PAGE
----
However, we recognize that despite the continued expansion of mobile network coverage, roughly 50% of the world population – about 3.4 billion people – is still not connected to the internet, according to the GSMA’s latest State of Mobile Internet Connectivity report[2]. Clearly, network coverage notwithstanding, a usage gap persists. 

Unless the inter-related socio-technical, socio-economic and socio-cultural root causes of such usage gap – the barriers to internet adoption – are properly understood, and thoughtfully addressed, the benefits of rural connectivity may never be fully realized, and the digital divide may well persist despite the best network coverage. 

As a result, we believe, the barriers to internet adoption that lead to a usage gap  should be an integral part of the network connectivity discussion  if we wish to bridge the digital divide — a critical policy objective that is, in important ways, the foundation for realizing many of the stated UN Sustainable Development Goals.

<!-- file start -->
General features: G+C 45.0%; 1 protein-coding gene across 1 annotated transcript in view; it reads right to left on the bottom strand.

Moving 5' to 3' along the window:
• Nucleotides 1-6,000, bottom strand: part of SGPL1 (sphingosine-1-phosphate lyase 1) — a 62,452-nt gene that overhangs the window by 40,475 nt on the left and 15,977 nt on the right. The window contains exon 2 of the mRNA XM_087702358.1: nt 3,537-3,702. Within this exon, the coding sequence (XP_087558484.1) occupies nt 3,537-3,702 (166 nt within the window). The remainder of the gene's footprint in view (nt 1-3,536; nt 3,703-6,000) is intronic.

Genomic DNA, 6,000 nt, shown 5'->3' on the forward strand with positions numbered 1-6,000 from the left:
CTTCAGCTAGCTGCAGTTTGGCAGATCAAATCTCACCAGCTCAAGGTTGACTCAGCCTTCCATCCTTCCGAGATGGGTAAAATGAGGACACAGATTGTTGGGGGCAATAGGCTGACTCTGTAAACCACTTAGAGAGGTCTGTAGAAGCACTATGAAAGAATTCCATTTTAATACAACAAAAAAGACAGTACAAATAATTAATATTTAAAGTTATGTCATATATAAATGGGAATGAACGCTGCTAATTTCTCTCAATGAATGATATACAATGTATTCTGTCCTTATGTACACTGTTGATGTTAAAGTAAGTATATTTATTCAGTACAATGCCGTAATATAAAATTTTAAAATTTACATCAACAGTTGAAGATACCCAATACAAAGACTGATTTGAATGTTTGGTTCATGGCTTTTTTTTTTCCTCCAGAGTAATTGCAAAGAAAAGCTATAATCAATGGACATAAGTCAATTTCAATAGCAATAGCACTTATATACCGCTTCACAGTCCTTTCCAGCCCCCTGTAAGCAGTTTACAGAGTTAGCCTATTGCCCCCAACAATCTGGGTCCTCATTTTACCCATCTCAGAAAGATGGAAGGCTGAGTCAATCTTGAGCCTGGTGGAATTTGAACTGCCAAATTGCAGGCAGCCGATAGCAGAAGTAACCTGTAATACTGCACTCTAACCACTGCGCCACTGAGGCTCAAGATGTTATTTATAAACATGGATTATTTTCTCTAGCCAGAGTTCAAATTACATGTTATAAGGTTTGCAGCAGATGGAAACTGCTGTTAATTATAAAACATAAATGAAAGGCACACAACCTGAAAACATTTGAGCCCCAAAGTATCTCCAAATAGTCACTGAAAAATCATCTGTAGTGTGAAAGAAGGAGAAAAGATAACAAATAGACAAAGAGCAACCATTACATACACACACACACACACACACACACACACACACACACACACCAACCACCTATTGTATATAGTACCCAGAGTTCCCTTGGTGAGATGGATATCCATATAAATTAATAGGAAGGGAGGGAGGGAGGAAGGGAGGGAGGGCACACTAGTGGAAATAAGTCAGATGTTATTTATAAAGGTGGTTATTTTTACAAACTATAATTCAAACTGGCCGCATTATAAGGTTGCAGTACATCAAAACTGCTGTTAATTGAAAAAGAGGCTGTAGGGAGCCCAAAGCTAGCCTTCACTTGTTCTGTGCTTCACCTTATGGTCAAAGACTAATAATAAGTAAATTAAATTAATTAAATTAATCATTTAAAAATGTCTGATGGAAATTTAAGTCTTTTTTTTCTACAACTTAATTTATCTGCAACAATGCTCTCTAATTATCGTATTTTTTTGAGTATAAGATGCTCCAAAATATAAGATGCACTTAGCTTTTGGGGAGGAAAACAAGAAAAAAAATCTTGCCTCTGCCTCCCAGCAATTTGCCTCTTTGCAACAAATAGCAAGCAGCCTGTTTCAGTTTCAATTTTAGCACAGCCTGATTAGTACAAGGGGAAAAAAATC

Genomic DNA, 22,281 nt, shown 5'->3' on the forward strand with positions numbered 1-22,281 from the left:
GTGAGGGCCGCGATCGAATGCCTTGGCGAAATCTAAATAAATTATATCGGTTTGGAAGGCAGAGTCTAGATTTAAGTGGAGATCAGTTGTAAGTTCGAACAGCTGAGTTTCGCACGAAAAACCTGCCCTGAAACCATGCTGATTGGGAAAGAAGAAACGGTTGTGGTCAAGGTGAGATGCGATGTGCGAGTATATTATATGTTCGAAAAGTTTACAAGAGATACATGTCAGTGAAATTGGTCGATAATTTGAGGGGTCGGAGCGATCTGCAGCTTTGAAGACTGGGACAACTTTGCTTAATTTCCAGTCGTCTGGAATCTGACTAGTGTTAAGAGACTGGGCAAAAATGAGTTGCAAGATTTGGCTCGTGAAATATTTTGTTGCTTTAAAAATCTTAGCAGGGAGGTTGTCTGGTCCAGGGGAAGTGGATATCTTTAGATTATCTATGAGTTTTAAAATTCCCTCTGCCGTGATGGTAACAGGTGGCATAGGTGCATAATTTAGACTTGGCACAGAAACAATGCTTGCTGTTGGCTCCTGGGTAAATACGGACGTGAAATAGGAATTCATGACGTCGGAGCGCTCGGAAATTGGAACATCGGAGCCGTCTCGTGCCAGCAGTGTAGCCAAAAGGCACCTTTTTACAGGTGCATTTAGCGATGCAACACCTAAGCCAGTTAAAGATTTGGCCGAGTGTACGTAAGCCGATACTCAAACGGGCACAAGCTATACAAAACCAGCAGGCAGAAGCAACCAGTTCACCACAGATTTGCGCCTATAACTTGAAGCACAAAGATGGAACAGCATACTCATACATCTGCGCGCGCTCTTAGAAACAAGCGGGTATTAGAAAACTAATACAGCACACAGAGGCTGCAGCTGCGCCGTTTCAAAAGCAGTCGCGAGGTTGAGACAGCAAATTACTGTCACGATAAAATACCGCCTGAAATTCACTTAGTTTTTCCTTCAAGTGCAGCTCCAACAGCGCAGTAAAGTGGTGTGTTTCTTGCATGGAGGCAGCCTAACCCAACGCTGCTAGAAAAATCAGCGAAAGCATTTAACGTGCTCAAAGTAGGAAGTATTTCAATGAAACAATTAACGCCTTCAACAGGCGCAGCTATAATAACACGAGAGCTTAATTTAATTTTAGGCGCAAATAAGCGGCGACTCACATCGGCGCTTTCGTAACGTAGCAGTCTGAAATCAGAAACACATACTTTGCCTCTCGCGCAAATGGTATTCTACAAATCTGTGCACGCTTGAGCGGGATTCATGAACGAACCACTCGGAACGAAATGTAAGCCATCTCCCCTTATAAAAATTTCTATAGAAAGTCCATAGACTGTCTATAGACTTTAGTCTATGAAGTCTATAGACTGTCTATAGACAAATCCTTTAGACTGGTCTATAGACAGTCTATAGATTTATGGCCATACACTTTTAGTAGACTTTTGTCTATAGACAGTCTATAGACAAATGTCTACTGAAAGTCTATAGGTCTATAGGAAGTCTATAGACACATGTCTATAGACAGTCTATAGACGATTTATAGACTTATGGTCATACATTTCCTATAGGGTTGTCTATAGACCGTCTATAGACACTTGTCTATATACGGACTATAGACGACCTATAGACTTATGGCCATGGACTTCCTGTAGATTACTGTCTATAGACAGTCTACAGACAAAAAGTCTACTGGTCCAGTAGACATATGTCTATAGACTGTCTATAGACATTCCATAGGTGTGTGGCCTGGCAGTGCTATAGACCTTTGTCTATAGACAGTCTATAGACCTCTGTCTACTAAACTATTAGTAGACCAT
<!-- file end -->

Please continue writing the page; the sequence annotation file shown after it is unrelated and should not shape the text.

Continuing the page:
On a separate note,  we have noticed that, in current policy discourse, discussions pertaining to rural connectivity often devolve – and sometimes very quickly — into a critique of the licensed spectrum management regime, as if  a license-exempt spectrum regime might be the panacea for all the ills that afflict the rural  poor. (It isn’t, but more about that later.)  

Given the above, we think it might be opportune to address these two key strands of the current policy discourse on rural connectivity — the barriers to internet adoption and the spectrum management regime – at the very outset before we discuss our solution for rural connectivity. 

Barriers to internet adoption

Network coverage is a necessary but not a sufficient condition for providing internet connectivity, if the policy goal behind rural connectivity is to bring the unconnected rural populations into the internet fold.  

The consulting firm McKinsey, in a 2014 report,  identified several barriers to internet adoption,[3] beyond network coverage. These range from illiteracy and gender-specific cultural biases to perceived lack of relevance of digital services and the absence of digital services in local vernacular. Poor affordability and lack of infrastructure supporting connectivity (like electricity grids and transmission) are additional reasons.